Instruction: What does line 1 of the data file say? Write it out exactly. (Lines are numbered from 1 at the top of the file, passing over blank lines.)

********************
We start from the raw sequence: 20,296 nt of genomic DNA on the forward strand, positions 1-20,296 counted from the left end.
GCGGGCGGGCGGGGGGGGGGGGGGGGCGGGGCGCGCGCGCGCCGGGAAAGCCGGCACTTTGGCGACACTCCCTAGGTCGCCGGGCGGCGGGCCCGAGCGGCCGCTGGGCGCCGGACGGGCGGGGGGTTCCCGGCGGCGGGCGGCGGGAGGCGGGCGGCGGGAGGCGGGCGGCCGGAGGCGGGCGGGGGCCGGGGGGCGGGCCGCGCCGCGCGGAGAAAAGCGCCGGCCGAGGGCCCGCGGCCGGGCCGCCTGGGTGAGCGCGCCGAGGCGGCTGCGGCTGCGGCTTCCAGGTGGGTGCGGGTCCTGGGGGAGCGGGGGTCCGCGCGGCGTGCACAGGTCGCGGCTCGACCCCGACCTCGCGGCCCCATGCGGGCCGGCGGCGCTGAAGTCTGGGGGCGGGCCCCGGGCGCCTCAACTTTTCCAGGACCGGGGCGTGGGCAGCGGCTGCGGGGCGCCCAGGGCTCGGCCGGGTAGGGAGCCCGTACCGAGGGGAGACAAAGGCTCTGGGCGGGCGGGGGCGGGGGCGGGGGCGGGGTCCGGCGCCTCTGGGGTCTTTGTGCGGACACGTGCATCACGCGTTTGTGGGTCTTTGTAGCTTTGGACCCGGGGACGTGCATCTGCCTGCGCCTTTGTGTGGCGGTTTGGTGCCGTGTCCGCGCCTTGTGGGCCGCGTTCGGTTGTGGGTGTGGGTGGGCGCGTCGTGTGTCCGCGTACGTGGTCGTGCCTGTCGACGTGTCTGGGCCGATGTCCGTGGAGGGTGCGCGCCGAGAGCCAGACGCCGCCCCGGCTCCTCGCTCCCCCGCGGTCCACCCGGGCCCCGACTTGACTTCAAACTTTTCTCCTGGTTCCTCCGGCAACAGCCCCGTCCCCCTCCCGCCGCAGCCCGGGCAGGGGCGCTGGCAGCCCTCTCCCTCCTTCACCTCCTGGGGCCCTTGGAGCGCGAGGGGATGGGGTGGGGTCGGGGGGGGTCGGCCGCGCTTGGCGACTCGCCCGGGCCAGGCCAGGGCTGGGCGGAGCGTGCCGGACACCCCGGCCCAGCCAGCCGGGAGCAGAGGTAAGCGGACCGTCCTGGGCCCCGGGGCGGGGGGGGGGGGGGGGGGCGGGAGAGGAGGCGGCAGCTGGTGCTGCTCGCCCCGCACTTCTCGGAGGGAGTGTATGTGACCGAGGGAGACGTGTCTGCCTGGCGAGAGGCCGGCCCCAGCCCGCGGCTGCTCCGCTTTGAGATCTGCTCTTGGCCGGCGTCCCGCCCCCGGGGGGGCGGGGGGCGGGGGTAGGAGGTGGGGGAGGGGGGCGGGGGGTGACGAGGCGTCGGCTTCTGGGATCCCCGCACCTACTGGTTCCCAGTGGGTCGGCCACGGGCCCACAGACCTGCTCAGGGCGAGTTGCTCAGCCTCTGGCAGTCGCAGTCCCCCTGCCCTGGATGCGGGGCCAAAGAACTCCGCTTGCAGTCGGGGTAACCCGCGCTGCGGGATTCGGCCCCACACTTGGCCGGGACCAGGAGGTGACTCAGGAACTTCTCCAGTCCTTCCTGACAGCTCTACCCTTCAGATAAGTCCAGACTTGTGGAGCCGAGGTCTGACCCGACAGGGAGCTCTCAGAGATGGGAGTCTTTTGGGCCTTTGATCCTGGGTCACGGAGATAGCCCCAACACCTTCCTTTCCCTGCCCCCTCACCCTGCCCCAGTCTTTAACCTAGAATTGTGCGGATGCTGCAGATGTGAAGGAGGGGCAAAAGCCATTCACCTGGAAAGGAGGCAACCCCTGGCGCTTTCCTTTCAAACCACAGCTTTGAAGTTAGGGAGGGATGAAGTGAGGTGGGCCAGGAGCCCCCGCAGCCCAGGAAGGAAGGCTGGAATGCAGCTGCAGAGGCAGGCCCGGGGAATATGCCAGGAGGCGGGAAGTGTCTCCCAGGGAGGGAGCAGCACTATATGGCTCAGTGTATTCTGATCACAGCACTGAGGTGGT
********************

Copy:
We start from the raw sequence: 20,296 nt of genomic DNA on the forward strand, positions 1-20,296 counted from the left end.